Dec 5, 2006

Thanksgiving, Pt. 2

Larry and stayed in at the Comfort Suites in Castle Rock, courtesy of my mom. We were just a few miles from my sister Nancy's place: they're a family of six, plus my mom who lives with them. My brother Jim was there, and so was Phill's dad Lowell. SO with nine people in their small ranch house, Larry and I welcomed the hotel: a quiet place to relax, a bathtub with no toys, and a toilet with no trainer seat or urinal cake. Yes, it would be great to have a little place to retreat to.

After being awakened by the terse discussion between a motel tenant and security guard, Nancy called to recommend a place for Larry and me to get breakfast, in downtown Castle Rock. So Larry and I headed a bit south to the old area of Castle Rock.

The Comfort Suites was fine, of course. But it felt weird, like I'd stayed there before. Maybe because I had: at the Hampton Inn in Franklin, Tennessee, the Holiday Inn in Provo, Utah; and the Residence Inn in Salt Lake City. Same building.

And come to think of it, each hotel was situated in the "hotel chain" section of town, across from the "restaurant chain" section, down the street from the Target/Wallmart section. There must be only one urban planner in the US, and he's phoning it in.

Larry and I loved going into old town Castle Rock and finding the place Nancy suggested: an old diner with high wood-backed booths and a real soda fountain. Problem was, they didn't serve breakfast after 11am. Who did they think they were, McDonalds?

We strolled around the local antique mall and headed over to Nancy and Phill's place in Sedalia. Nancy and Phill's 13 year old son Matt was happy to see Larry: that meant an extra hand to help them dig a trench for the new electrical cable, going out to the barn. Larry hurt his wrist in a bicycle accident a few weeks ago and he couldn't work a shovel, so Phill insisted Larry not worry about it, but Matt was a little bummed.

A few minutes later, I found Larry and my brother Jim, plopped out on the couches with their dueling Mac laptops and reading glasses. While Matt was digging a trench. But soon their second son, Jonathan, persuaded Larry to go to the barn to see the goats and their one chicken, Goldie: the Lone Free Ranger. There was Larry in the middle of a Green Acres episode.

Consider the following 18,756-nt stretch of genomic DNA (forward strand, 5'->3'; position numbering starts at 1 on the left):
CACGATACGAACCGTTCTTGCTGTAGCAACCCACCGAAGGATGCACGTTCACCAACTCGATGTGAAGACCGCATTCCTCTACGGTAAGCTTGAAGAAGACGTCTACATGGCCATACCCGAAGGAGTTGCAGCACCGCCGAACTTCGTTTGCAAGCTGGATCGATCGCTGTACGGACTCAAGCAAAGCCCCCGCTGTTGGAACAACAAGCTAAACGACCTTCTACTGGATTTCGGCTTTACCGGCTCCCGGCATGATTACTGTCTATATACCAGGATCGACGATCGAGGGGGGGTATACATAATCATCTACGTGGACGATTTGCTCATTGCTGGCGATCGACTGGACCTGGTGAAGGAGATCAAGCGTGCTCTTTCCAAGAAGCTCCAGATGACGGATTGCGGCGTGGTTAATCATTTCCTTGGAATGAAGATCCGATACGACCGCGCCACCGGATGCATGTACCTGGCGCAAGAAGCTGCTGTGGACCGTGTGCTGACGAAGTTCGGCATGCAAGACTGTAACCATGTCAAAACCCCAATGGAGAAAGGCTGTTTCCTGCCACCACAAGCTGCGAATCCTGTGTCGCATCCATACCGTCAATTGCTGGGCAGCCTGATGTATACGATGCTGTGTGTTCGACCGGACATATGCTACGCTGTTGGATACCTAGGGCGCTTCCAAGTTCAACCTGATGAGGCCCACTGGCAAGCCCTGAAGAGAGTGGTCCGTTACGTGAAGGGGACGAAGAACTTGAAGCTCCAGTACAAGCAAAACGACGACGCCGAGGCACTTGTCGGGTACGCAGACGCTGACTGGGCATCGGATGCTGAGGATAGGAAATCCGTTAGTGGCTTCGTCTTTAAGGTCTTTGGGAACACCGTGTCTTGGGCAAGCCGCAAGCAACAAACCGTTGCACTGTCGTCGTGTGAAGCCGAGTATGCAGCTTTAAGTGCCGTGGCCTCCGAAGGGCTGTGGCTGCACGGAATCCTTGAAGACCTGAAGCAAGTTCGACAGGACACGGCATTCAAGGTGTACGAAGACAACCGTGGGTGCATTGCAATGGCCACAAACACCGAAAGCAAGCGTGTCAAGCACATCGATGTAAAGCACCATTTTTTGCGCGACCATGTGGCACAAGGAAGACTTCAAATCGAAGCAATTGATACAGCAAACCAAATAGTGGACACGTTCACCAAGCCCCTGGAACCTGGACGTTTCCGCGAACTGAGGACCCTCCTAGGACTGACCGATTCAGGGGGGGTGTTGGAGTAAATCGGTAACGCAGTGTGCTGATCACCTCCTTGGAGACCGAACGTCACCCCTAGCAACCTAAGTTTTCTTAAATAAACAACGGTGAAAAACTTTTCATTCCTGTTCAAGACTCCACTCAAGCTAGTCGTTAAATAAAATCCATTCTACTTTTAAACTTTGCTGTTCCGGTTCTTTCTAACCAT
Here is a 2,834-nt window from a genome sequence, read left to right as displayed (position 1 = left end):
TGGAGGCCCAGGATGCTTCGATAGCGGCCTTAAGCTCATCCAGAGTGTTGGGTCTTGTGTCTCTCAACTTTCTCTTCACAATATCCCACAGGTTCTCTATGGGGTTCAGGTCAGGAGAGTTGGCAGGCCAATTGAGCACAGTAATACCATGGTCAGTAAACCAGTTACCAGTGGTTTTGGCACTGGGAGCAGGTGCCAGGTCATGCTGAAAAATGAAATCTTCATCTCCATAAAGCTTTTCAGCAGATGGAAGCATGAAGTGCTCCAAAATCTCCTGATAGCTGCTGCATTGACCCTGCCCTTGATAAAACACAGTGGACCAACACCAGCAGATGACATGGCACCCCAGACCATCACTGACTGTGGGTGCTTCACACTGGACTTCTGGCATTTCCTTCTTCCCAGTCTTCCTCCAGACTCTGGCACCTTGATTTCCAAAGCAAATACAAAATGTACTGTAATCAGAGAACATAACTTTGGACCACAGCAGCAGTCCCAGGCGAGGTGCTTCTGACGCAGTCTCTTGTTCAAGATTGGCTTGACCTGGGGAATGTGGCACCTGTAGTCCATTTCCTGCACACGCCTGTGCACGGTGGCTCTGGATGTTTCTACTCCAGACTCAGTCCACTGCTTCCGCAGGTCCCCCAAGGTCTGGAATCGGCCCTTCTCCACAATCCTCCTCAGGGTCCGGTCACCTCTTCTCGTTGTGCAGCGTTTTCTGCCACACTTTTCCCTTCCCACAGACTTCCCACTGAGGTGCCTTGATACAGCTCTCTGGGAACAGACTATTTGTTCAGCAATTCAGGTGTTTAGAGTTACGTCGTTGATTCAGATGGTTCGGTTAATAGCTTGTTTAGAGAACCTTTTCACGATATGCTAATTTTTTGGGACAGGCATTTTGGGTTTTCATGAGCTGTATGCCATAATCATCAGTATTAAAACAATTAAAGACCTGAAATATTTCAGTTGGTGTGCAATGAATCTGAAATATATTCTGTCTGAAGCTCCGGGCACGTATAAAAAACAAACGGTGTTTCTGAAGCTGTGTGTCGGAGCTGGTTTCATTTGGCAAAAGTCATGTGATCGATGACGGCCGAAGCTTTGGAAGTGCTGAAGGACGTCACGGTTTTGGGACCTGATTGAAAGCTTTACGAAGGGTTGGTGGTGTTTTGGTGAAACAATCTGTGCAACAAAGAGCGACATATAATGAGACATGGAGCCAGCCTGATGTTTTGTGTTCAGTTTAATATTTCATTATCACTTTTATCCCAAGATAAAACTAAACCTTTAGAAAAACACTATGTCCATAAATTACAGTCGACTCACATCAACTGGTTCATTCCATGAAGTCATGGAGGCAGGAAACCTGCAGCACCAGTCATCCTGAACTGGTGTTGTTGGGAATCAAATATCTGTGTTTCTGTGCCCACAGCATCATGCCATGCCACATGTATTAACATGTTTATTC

The day went by quickly. Nancy offered to make broccoli cheese soup for dinner. I saw a look of terror wash over Larry's face. Fortunately, none of the trench-digging men wanted for soup either; they wanted restaurant cooking! So everyone else took off for Applebees, and Nancy and I stayed home to make pies.

I wanted time to talk to Nancy. We don't get to see each other enough. We're a thousand miles apart. And it's not just physical distance.

Nancy, Phill and I shared a house, back in the 1980s when Nancy was getting her masters in English at UCLA. She had short hair with a streak of electric blue in it, and she listened to Paul Simon and U2. Nowadays she wears long hair and longer skirts; she listens mostly to Christian music, and she talks mostly about God. She got rid of her Thomas Pynchon novels to make room for her home schooling books.

Yeah, Nancy home schools her four kids, takes care of my mom, drives her eldest daughter Emily to dance class, and Phill takes Matthew on hiking expeditions. I've watched my sister get quieter, and it hasn't sat well with me. Come on, what's wrong with Paul Simon or U2? What's wrong with girls wearing bathing suits? What's wrong with TV? (well, now that I've watched a bit of TV, I understand but .. but …

Phill and Nancy have retreated from much of American pop culture and "the world." What's wrong with the world? Didn't Jesus love the world?

But with Britney Spears recent foray into partying commando in mini-skirts, who can really blame them? In fact, who can blame the Muslims for detesting us? But that's another story. And while we disagree on a lot of things, I look at their kids: they're terrific. They're well-adjusted, they treat other people with respect. They get a lot of discipline and a lot of love. And it shows.